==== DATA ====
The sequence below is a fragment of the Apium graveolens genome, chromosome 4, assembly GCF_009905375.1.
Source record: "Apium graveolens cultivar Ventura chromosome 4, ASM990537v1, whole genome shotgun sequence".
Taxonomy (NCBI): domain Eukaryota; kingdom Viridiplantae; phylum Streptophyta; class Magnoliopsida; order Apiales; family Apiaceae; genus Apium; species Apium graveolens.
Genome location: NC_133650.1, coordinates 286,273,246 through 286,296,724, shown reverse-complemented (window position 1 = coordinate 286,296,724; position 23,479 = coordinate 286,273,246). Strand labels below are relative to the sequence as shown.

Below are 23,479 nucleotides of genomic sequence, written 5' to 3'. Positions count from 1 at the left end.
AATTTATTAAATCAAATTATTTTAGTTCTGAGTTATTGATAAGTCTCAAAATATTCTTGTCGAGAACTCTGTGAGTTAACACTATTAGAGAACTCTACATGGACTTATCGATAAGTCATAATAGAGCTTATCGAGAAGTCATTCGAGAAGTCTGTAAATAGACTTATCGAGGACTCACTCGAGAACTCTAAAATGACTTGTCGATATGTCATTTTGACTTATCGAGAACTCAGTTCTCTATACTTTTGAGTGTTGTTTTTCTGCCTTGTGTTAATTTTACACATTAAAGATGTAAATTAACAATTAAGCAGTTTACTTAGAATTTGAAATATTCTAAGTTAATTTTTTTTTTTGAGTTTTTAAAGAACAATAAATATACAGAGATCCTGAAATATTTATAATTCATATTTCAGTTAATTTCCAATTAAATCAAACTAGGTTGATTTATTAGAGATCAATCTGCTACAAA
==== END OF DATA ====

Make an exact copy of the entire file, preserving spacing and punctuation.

The sequence below is a fragment of the Apium graveolens genome, chromosome 4, assembly GCF_009905375.1.
Source record: "Apium graveolens cultivar Ventura chromosome 4, ASM990537v1, whole genome shotgun sequence".
Taxonomy (NCBI): domain Eukaryota; kingdom Viridiplantae; phylum Streptophyta; class Magnoliopsida; order Apiales; family Apiaceae; genus Apium; species Apium graveolens.
Genome location: NC_133650.1, coordinates 286,273,246 through 286,296,724, shown reverse-complemented (window position 1 = coordinate 286,296,724; position 23,479 = coordinate 286,273,246). Strand labels below are relative to the sequence as shown.

Below are 23,479 nucleotides of genomic sequence, written 5' to 3'. Positions count from 1 at the left end.
AATTTATTAAATCAAATTATTTTAGTTCTGAGTTATTGATAAGTCTCAAAATATTCTTGTCGAGAACTCTGTGAGTTAACACTATTAGAGAACTCTACATGGACTTATCGATAAGTCATAATAGAGCTTATCGAGAAGTCATTCGAGAAGTCTGTAAATAGACTTATCGAGGACTCACTCGAGAACTCTAAAATGACTTGTCGATATGTCATTTTGACTTATCGAGAACTCAGTTCTCTATACTTTTGAGTGTTGTTTTTCTGCCTTGTGTTAATTTTACACATTAAAGATGTAAATTAACAATTAAGCAGTTTACTTAGAATTTGAAATATTCTAAGTTAATTTTTTTTTTTGAGTTTTTAAAGAACAATAAATATACAGAGATCCTGAAATATTTATAATTCATATTTCAGTTAATTTCCAATTAAATCAAACTAGGTTGATTTATTAGAGATCAATCTGCTACAAA